Bradley found guilty in Duquesne murder
A jury has found Omar Bradley, 18, of Duquesne, guilty of murder in the first degree for the shooting death of Charles Gibson, 24.
The shooting occurred just after 8 p.m. Aug. 20 on Seward Street in Duquesne.
Gibson, also of Duquesne, was in a group of six young people on the narrow side street when Bradley appeared at its intersection with West Grant Avenue, pulled out a gun and shot Gibson as he sat on a row house stoop rolling a marijuana blunt.
The bullet struck Gibson in the right temple and lodged in his brain.
He died later at Allegheny General Hospital.
Bradley was arrested Aug. 30 hiding out in a house in Swissvale.
The case against Bradley, who cried in the courtroom when the guilty verdict was announced, was based largely on the account of a 21-year-old female witness who identified Bradley as the shooter.
Now under witness protection, she testified during the trial that Bradley stood for about five or 10 seconds looking at the group from W. Grant Street before reaching to the right side of his waist, pulling a gun and firing it into the group of people on Seward Street.
Bradley did not testify Friday on the third and final day of the trial and his attorney, public defender Robert Foreman, did not call any character witnesses or present any evidence, either.
Before resting his case, Foreman again raised questions about the reliability of the testimony from the key witness, reminding the jury she had initially denied to police that she'd witnessed the incident and only named Bradley as the culprit two days later after police again had contacted her about the shooting.
The defense attorney said she only fingered Bradley to police because she wanted to take advantage of benefits associated with the witness protection program, namely getting a new apartment for her and her three children and acquiring some financial assistance.
“This is what she's been looking for,” he said.
The witness and prosecutors have denied such claims by the defense, saying the witness talked to police before any such offers were on the table.
Foreman on Thursday announced in the courtroom the address to which police had moved the witness.
In his closing argument he explained to the jury his reason for doing so was that he'd discovered a charge of reckless endangerment of the welfare of a child had been filed against the witness at that location.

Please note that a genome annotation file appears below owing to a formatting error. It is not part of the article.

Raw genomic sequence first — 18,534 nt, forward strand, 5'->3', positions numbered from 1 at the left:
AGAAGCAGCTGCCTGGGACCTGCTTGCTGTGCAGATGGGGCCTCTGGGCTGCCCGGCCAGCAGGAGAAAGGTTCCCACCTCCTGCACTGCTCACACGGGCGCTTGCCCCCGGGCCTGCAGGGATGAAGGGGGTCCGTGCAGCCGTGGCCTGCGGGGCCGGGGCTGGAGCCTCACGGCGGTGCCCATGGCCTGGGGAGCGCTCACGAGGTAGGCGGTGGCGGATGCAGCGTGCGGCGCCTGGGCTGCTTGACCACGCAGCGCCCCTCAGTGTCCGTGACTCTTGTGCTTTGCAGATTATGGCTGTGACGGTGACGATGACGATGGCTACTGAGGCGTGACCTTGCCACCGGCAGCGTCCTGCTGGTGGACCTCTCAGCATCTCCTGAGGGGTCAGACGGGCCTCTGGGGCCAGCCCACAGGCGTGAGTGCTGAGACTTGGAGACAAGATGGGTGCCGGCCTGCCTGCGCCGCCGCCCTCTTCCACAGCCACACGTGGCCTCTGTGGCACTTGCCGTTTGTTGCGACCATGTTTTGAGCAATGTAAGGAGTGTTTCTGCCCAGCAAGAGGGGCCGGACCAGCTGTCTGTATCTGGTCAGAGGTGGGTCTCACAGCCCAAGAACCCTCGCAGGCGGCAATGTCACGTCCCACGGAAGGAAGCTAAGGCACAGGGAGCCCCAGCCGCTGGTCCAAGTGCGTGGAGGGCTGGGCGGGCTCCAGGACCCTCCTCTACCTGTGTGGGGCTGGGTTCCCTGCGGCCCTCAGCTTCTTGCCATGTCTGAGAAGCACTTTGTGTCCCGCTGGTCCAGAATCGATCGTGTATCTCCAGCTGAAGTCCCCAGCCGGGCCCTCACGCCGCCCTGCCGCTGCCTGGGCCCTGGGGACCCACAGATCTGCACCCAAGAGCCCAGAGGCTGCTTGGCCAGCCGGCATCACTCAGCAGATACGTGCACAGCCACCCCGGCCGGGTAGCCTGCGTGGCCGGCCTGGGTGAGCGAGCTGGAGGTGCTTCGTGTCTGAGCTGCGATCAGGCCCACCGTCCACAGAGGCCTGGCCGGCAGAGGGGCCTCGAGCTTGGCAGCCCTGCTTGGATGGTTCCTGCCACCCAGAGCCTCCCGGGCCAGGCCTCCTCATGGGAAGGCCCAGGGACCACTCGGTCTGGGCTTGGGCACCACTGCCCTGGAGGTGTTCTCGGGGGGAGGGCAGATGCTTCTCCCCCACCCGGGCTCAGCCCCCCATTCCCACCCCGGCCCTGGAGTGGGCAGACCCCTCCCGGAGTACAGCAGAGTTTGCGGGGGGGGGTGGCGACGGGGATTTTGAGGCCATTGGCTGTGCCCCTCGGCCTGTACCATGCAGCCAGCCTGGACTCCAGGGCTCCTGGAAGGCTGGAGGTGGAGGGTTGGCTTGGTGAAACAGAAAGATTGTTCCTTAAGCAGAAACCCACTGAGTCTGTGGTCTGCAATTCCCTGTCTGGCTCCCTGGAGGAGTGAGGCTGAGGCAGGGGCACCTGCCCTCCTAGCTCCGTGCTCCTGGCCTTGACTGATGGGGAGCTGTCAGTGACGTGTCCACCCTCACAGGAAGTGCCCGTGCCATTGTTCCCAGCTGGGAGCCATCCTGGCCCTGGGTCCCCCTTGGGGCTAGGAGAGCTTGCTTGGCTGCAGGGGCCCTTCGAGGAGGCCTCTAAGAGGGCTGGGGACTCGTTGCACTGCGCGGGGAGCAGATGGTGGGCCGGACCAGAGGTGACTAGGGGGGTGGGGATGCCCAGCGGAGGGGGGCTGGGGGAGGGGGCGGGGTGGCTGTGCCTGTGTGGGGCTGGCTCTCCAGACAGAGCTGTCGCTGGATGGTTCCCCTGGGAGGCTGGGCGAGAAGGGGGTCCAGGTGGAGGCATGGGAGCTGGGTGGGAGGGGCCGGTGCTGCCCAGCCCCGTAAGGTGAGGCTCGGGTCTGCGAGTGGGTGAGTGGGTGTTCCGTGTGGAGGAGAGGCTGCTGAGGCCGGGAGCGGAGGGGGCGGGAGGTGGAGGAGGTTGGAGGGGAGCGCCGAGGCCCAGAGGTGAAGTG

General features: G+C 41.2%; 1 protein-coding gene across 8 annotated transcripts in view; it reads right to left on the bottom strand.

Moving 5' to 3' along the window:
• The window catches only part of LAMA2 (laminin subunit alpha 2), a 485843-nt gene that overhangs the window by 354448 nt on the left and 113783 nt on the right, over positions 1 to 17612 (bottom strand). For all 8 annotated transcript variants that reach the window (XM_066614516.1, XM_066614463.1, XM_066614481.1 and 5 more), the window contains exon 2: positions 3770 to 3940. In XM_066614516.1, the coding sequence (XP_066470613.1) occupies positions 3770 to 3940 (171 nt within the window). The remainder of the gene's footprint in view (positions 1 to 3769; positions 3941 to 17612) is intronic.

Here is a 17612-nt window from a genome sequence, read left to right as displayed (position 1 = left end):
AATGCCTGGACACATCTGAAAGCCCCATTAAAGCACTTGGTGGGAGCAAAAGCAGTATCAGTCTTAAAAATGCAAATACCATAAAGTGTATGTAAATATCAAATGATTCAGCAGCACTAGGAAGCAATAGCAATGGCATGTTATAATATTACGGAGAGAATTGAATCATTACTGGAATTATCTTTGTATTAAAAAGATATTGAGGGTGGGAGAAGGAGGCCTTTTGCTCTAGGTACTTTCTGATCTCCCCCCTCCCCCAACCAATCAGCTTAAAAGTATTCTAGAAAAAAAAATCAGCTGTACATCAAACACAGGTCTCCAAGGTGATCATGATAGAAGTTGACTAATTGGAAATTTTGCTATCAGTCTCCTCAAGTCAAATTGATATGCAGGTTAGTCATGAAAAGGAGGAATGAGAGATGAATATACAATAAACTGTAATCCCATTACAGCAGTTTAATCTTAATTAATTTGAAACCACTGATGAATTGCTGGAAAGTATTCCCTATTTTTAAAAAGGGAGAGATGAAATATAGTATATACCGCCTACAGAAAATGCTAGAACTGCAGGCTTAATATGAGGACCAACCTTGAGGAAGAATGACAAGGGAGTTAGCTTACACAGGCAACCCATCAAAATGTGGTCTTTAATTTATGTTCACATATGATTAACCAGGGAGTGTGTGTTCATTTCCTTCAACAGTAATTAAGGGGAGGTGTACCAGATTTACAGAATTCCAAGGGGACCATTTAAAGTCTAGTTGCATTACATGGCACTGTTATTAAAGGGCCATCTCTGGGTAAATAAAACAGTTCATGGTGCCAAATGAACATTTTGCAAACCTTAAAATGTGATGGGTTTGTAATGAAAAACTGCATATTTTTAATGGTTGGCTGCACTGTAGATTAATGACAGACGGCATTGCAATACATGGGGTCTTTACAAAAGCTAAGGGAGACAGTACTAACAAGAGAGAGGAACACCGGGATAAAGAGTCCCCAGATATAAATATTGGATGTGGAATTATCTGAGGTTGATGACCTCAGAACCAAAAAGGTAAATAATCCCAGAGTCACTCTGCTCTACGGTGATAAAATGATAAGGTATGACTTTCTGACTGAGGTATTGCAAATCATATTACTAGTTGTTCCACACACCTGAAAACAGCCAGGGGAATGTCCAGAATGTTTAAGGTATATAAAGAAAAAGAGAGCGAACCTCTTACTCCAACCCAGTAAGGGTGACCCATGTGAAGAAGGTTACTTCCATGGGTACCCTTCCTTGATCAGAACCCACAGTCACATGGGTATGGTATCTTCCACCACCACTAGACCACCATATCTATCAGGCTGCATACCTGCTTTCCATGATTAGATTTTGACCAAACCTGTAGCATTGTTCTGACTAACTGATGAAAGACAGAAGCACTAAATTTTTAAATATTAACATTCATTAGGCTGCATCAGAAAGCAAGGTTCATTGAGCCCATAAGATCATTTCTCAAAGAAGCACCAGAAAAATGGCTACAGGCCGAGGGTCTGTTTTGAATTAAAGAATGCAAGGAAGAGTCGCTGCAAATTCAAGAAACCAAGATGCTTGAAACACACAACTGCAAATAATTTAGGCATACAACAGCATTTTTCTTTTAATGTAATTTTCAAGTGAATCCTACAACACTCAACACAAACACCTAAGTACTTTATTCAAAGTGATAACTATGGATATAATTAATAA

Foreman said the charge was filed Oct. 22 in relation to an incident where her children were out of the house without supervision. He questioned the motives of the district attorney's office for not yet holding a preliminary hearing on the matter.
Foreman said the witness never needed to be in the protection program and said of Bradley, “He's not dangerous.”
Prosecutor Robert Schupansky said Bradley is dangerous to the point that after Foreman announced her home address the witness “had to be moved with her three children in a police car in the middle of a snow
storm” Thursday night.
Police said the witness and her family are in a new safe location,
Schupansky said the witness “was branded a snitch” by testifying when in reality she is a hero.
“She moved backward by coming forward,” Schupansky told the jury, reminding them she can no longer go back to her old neighborhood and be with her mother and friends.
The verdict, which was announced in Allegheny County Common Pleas Judge Kathleen Durkin's courtroom after about 90 minutes of deliberation by the jury, was met by a strong outpouring of emotions by the family of the victim and the defendant.
“There's no physical evidence that my son did that. They put him at the scene,” said Banisha Berry, who is Bradley's mother. “(The key witness) lied to the jurors.”
Berry said the family will appeal the case after Bradley's sentencing hearing April 18.
The victim's mother, Yvette Gibson, of Duquesne, said on her way out of the courthouse, “God is good. It's a relief. Justice is served.”
Yvette Gibson said she wasn't sure how well her son knew Bradley or if they knew each other at all.
She said she did know Bradley's mother and that the killing was a tragedy for both of them.
“She lost a child and so did I,” she said.
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